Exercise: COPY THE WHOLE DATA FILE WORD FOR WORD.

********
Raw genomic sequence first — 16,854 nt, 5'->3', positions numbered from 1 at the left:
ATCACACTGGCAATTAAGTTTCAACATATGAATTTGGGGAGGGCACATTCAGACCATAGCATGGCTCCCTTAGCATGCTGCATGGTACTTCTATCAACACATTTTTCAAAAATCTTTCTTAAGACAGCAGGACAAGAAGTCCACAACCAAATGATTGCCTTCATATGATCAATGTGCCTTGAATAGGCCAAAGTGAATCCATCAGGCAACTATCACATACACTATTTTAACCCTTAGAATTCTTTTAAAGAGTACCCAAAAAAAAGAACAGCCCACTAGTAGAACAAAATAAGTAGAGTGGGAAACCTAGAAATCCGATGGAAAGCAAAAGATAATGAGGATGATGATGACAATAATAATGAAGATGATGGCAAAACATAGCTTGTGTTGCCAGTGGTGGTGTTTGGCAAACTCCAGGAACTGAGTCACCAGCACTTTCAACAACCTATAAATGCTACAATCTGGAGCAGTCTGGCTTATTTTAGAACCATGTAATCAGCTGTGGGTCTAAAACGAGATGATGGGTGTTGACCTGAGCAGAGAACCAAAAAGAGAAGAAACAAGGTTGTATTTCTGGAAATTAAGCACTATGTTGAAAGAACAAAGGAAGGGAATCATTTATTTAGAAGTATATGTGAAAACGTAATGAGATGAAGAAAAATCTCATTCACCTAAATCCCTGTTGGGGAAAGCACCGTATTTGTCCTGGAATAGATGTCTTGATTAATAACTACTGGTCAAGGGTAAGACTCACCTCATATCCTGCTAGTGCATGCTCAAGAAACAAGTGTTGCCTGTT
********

Raw genomic sequence first — 16,854 nt, 5'->3', positions numbered from 1 at the left:
ATCACACTGGCAATTAAGTTTCAACATATGAATTTGGGGAGGGCACATTCAGACCATAGCATGGCTCCCTTAGCATGCTGCATGGTACTTCTATCAACACATTTTTCAAAAATCTTTCTTAAGACAGCAGGACAAGAAGTCCACAACCAAATGATTGCCTTCATATGATCAATGTGCCTTGAATAGGCCAAAGTGAATCCATCAGGCAACTATCACATACACTATTTTAACCCTTAGAATTCTTTTAAAGAGTACCCAAAAAAAAGAACAGCCCACTAGTAGAACAAAATAAGTAGAGTGGGAAACCTAGAAATCCGATGGAAAGCAAAAGATAATGAGGATGATGATGACAATAATAATGAAGATGATGGCAAAACATAGCTTGTGTTGCCAGTGGTGGTGTTTGGCAAACTCCAGGAACTGAGTCACCAGCACTTTCAACAACCTATAAATGCTACAATCTGGAGCAGTCTGGCTTATTTTAGAACCATGTAATCAGCTGTGGGTCTAAAACGAGATGATGGGTGTTGACCTGAGCAGAGAACCAAAAAGAGAAGAAACAAGGTTGTATTTCTGGAAATTAAGCACTATGTTGAAAGAACAAAGGAAGGGAATCATTTATTTAGAAGTATATGTGAAAACGTAATGAGATGAAGAAAAATCTCATTCACCTAAATCCCTGTTGGGGAAAGCACCGTATTTGTCCTGGAATAGATGTCTTGATTAATAACTACTGGTCAAGGGTAAGACTCACCTCATATCCTGCTAGTGCATGCTCAAGAAACAAGTGTTGCCTGTT